A project team under the guidance of Assistant Professor of Civil and Environmental Engineering Lei Zhang (Principal Investigator) has been awarded a grant from the FHWA, to apply agent-based modeling and simulation to analyses of driver behavior and transportation systems management, and in providing insights for FHWA capital investments. The Department of Civil and Environmental Engineering (CEE) at the University of Maryland (UMD) and its research team partners, including UMD’s Traffic Operations and Safety Lab (TOSL), National Center for Smart Growth (NCSG), Center for Complexity in Business (CCB) and the Transportation Center and Human Performance Laboratory at the University of Massachusetts (UMass) will draw on a wealth of experience to meet the challenges of agent-based modeling and simulation (ABMS) in transportation.
The goal of this project is to use agent-based modeling to understand transportations systems, which consist of numerous intelligent agents such as travelers, drivers, and vehicles that interact with one another on various time scales in urban and regional systems, producing important and often complex system level patterns, such as travel demand and congestion. This project is a direct result of a recent Federal Highway Administration (FHWA) Exploratory Advanced Research (EAR) workshop titled “Agent-Based Modeling and Simulation” (May 4, 2010; McLean, Virginia), which CCB Research Director William Rand presented at. This workshop identified existing and recommended future applications of agent-based methods in transportation.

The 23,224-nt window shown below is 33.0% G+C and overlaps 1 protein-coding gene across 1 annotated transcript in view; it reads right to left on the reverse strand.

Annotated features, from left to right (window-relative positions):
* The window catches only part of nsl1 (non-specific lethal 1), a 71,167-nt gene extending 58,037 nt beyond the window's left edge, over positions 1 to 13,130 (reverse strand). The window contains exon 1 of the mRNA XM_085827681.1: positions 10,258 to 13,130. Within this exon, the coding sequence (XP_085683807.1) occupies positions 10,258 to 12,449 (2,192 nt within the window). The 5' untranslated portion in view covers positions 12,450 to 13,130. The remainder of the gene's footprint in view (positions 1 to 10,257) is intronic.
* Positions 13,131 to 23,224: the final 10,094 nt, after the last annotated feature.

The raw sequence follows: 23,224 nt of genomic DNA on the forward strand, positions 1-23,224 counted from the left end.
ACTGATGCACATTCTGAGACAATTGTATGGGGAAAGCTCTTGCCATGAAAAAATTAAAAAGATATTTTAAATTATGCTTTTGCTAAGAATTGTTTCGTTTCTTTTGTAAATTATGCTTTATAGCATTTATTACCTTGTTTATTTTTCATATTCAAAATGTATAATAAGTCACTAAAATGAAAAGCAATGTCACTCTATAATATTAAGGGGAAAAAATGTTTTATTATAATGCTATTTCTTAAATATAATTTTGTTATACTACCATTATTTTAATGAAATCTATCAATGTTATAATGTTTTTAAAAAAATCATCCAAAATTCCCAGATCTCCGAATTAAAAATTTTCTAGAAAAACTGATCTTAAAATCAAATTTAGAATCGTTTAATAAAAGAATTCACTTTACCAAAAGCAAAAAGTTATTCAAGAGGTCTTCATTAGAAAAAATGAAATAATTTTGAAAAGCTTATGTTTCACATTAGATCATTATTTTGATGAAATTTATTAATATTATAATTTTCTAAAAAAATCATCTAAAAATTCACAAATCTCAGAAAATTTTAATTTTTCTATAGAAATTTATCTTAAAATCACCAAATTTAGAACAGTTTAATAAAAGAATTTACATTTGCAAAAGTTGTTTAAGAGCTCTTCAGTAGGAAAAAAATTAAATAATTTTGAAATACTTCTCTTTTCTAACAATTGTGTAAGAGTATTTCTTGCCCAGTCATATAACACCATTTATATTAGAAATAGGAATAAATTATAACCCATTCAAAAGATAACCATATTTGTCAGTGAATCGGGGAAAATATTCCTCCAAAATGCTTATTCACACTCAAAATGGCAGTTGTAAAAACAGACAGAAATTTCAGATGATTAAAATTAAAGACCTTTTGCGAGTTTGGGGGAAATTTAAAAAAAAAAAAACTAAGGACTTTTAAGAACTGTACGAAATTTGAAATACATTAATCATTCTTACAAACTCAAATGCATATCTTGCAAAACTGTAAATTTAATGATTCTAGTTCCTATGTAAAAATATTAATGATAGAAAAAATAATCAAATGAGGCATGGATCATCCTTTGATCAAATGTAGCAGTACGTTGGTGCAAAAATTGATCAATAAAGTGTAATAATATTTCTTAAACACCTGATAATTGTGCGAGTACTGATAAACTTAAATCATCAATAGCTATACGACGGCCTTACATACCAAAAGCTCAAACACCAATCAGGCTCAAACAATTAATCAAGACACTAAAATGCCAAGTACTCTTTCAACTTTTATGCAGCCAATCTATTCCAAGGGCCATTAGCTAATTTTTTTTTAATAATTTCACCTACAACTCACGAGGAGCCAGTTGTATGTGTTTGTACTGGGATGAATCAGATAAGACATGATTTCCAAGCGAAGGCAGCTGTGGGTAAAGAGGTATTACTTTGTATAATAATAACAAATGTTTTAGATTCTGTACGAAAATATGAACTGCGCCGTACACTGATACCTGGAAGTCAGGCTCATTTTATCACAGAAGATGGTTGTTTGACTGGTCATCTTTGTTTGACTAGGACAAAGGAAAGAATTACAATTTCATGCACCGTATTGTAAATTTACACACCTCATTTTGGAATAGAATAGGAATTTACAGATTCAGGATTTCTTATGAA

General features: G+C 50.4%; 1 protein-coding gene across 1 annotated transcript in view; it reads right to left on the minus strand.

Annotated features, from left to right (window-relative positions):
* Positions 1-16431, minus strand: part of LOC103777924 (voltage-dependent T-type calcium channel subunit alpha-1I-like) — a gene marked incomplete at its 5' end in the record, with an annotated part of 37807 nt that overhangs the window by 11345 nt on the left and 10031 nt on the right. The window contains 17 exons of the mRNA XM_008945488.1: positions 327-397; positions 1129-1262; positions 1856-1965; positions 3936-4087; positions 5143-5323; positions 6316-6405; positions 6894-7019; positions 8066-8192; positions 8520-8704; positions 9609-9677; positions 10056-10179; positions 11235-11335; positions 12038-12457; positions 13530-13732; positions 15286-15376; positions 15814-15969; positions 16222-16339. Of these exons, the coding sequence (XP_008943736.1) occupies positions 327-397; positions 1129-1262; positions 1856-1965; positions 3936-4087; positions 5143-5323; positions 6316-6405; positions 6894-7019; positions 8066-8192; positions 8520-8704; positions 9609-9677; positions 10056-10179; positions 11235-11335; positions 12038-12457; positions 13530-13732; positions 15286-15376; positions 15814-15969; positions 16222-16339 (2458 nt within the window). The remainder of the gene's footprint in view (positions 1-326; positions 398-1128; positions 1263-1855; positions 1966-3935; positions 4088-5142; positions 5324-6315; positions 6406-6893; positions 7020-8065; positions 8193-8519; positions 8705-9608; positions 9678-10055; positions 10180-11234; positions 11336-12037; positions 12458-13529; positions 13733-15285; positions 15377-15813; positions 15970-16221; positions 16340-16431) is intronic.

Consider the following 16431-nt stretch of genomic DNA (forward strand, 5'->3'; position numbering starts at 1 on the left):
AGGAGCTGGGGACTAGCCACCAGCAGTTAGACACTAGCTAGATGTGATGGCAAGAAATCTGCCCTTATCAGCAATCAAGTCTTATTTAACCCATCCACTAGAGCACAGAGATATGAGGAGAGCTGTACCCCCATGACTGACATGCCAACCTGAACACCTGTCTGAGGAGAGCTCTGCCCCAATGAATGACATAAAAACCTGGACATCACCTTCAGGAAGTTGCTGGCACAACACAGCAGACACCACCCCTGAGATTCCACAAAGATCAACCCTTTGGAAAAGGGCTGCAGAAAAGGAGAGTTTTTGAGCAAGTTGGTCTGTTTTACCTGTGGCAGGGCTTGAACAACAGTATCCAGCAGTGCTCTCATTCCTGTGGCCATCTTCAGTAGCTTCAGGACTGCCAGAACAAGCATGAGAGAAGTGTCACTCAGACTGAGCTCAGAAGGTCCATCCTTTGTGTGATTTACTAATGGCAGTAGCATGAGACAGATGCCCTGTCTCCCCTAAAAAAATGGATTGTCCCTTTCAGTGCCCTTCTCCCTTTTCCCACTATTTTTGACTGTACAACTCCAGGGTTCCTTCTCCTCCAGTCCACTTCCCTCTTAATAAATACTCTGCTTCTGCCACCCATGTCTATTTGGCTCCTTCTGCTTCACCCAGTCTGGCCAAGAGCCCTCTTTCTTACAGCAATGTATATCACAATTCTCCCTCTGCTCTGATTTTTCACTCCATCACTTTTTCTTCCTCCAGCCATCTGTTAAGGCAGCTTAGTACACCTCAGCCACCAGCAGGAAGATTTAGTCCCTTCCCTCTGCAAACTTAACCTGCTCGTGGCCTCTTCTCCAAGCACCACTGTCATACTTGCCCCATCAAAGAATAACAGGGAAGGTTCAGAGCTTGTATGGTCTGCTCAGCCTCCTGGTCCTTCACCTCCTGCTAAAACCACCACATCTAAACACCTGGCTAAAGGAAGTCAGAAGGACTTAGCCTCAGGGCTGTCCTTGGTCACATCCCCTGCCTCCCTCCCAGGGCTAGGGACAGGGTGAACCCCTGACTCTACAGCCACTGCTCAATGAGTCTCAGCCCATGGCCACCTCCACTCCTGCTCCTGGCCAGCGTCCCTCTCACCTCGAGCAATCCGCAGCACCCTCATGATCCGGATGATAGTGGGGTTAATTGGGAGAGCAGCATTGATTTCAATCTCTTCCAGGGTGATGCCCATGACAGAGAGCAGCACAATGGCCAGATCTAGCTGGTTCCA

This project will make use of agent-based modeling and simulation in transportation to develop innovative methods in: (1) Improving our understanding of driver and traveler behavior; (2) Enhancing transportation systems management; and (3) Providing new insights for capital investments. Moreover, this project will address several technical challenges including: (1) Data requirements and needs; (2) Agent behavior specification, estimation, and validation; and (3) Software platform for model implementation and applications.
Building on this vision, the research team will develop an innovative agent-based approach for integrated driver and traveler behavior modeling with applications for transportation systems management, capital investment evaluation, transportation planning, and beyond. The proposed scope of work focuses on agent decision types including en-route diversions, pre-trip route choice, departure time choice, and mode choice, which provide the crucial linkages between traditional traffic simulation, travel demand and innovative agent-based models.